I can't believe it's happening. I've got a rising high school freshman in my house. And, she's asking me a ton of questions about what she needs to do right now to prepare for the college admissions process.
So in honor of my oldest, Sophie, here is a checklist on what underclassmen can do this summer and as they begin the school year:
1. Don't worry so much about this summer's activity because the odds are that it may not even "make the cut" on your activities list by the time you reach senior year.
Just do something productive that is either done out of necessity (for your family or community) or because you are passionate about it. Sophie has created "Camp Harberson" for her 10 year-old brother and 7-year old sister while my husband and I work full-time. She does arts and crafts with them, prepares meals, sets up the blow-up pool for them, and plays cards, board games, and anything else she can find to keep them busy. If she ends up running Camp Harberson every summer for us, then I could see it showing up on her activities list down the road. My guess, though, is that she will have plenty of other activities to share on her application by the time she reaches senior year. By the way, admissions officers always value summer experiences which do not cost a family anything. So look around and be creative with what you have.
2. Even with the test optional trend sweeping the country, I still would recommend test prep to begin this summer for rising juniors.
Test prep can be a private tutor, an online class, or a self-directed plan. While there are plenty of colleges waiving the SAT and ACT for the rising seniors, I believe most colleges who are making that one year policy change will return to requiring test scores for admission.
3. Speaking of standardized tests, if you are an underclassmen (like a high school junior) I would avoid all fall testing if possible.
It will be a madhouse at every testing site in August, September, October, and November if these testing sites even offer the test to begin with. Continue prepping and taking practice exams in the fall, but let those high school seniors who need it get the chance to take standardized tests.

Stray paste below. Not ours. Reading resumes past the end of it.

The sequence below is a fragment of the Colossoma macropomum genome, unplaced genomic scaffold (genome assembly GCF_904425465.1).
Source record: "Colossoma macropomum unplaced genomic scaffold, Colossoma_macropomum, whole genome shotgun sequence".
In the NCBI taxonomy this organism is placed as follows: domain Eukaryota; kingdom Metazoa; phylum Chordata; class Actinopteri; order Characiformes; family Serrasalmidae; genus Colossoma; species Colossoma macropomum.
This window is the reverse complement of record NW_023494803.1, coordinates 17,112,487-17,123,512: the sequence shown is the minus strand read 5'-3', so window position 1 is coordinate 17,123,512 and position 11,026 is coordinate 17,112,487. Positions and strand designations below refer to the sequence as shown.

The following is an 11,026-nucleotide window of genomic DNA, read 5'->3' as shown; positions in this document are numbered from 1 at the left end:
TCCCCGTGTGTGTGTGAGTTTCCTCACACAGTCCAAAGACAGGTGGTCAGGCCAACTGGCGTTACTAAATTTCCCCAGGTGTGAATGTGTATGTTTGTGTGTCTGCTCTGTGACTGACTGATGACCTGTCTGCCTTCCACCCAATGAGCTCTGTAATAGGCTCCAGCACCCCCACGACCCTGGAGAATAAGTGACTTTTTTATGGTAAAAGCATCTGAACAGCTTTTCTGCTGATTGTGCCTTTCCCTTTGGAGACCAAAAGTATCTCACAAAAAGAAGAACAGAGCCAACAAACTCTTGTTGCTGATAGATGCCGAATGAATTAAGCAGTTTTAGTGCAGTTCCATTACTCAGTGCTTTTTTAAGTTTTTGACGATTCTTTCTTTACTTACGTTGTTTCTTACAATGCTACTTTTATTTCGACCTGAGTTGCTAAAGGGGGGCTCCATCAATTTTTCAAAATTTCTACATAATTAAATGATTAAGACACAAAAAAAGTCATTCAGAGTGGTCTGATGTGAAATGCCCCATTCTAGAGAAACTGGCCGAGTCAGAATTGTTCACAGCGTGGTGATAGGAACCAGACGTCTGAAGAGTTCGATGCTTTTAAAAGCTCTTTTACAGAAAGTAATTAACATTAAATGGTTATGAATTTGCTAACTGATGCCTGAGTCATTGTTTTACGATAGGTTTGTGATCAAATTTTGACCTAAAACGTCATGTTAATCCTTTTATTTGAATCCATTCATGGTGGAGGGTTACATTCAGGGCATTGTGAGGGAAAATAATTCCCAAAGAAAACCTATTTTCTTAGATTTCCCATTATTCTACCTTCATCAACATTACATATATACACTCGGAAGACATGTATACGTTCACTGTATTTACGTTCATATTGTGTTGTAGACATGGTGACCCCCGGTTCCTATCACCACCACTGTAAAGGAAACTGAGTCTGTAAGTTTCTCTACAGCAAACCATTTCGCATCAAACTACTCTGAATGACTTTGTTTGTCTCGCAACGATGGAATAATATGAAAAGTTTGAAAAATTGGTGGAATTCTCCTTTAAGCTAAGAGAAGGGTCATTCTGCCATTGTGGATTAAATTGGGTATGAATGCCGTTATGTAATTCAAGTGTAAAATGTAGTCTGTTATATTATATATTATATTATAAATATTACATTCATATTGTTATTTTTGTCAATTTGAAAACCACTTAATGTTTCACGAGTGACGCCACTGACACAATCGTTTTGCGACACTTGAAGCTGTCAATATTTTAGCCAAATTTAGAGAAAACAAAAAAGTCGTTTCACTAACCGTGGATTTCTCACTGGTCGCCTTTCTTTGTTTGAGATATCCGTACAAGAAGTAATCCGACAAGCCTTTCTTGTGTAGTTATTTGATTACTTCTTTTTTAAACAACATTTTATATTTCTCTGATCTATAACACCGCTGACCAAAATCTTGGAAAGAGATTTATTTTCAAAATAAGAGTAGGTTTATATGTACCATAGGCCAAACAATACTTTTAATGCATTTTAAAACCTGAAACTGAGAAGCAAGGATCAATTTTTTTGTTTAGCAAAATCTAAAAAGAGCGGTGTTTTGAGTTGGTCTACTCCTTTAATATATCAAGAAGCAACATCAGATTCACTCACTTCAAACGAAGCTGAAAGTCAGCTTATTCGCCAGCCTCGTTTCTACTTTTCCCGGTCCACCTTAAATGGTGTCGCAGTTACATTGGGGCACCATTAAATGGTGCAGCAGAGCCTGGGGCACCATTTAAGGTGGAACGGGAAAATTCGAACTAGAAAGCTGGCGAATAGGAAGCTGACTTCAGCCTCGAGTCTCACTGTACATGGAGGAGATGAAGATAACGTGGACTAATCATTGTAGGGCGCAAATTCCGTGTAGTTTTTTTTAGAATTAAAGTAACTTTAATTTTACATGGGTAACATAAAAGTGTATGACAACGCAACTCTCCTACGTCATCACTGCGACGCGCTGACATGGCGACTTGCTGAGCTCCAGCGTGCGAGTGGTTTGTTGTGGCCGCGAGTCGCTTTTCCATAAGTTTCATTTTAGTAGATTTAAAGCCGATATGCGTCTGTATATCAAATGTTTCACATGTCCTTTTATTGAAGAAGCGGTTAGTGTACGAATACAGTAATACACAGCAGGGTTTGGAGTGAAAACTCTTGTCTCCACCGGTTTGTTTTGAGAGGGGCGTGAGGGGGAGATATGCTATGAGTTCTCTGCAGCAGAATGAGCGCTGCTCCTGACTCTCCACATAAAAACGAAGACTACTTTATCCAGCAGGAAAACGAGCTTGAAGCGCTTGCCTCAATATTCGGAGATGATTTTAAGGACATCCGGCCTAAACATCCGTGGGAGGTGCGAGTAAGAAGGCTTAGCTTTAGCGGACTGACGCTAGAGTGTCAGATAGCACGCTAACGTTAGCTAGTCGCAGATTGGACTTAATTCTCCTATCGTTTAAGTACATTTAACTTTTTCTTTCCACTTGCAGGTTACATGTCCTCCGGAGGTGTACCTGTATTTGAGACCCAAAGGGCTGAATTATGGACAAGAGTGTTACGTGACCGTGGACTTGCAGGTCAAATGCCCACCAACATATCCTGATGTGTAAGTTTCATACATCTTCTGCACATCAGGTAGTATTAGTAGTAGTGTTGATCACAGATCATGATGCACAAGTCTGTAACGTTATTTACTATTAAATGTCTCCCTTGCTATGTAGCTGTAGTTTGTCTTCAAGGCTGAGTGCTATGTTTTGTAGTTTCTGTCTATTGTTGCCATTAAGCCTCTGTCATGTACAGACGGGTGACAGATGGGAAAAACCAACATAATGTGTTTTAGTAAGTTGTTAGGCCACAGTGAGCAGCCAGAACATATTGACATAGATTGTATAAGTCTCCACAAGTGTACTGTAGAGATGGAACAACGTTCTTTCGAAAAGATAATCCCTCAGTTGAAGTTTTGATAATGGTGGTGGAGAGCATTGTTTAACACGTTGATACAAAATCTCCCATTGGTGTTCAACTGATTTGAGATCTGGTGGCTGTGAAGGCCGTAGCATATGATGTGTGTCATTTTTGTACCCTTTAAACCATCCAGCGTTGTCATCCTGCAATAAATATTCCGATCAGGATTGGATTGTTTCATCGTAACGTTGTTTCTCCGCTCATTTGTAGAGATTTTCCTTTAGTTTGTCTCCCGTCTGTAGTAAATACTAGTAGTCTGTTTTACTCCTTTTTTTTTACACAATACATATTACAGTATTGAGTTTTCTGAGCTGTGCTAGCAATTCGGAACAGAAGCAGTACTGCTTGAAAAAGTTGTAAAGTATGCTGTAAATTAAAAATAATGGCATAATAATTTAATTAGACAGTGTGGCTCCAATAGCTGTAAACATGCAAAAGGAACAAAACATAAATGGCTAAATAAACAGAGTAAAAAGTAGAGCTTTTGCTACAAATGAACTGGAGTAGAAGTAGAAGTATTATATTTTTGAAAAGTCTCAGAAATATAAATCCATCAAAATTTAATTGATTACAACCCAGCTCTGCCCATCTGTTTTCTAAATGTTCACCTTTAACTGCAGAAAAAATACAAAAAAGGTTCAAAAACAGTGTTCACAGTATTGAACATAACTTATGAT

4. Review your schedule for the upcoming year and begin summer reading or proactive tutoring in advance.
I know this sounds crazy, but for a class that the student knows will be tough for them, I recommend preparing over the summer for it. For example, Sophie will be taking Geometry in 9th grade. It's a tough class for anyone and you want to start off strong. If you want to ensure a strong and consistent performance in a tough class, consider reaching out to the teacher to get the curriculum and review concepts by yourself or with a tutor while you have the free time.
5. Start the year fresh by evaluating the clubs and activities you are doing.
Focus on the things that are truly meaningful. If you are spread too thin, you might not be able to have the kind of impact on a few activities that could make an even greater impact on your college applications.
6. It's usually very early to know which colleges are a "match" for a student, but families can begin to do virtual tours and information sessions to get a feel for size, selectivity, philosophy, and student body at colleges of interest.
Most students will only have grades at this point so it is hard to know if they will be competitive for a college down the road. Pay attention to acceptance rates, though. They are very revealing. Any college with an acceptance rate of 25% or less is what I call a "reach" college for anyone!
7. Consider your biggest strength and figure out a way to pursue it this summer and beyond.
We all have something special to share, but it is up to the individual to go after it. Sophie knows exactly what her biggest strength is already. It's up to her to start developing it even further. NEVER WASTE A MOMENT WHEN YOU HAVE SOMETHING SPECIAL TO PURSUE.
8. Stay active during quarantine.
This is for students and parents. Whether you plan to play a sport during the school year or not, all of us benefit mentally and physically from physical activity. Run, walk, do yoga (which is what I do!), swim, bike, train, move. There are so many ways to keep yourself in shape and most of them don't cost a cent!
9. Begin a list of essay topics for the main college essay at the start of high school.
This should be a working list. It is a way to keep track of those precious moments and personal nuggets which define who you are. It is really difficult to come up with an essay topic on the spot when it is time to write the main college essay. As I say almost daily, the topic for your main college essay is just as important as how well written it is.
To get started, download my Ultimate Guide to Picking the Perfect College Essay Topic — for free!
10. Finally, always remember to stick to my 5-4 Plan.
Take five core classes for all four years of high school to be sure you are taking the right classes for any college program. Core classes are English, math, science, history, and foreign language. Exceptions can be made, but they are few and far between.
As I expand my role in this college admissions process from not just expert to now expert AND parent of a high school student, I will be sharing tips and tricks that I not only use with my clients and Application Nation families, but with Sophie too. Sharing ideas has never hurt anyone. Students will interpret these ideas differently and so they never have to worry about someone stealing their idea. Sophie knows this, and so do I. We will be sharing our ideas openly all along the way.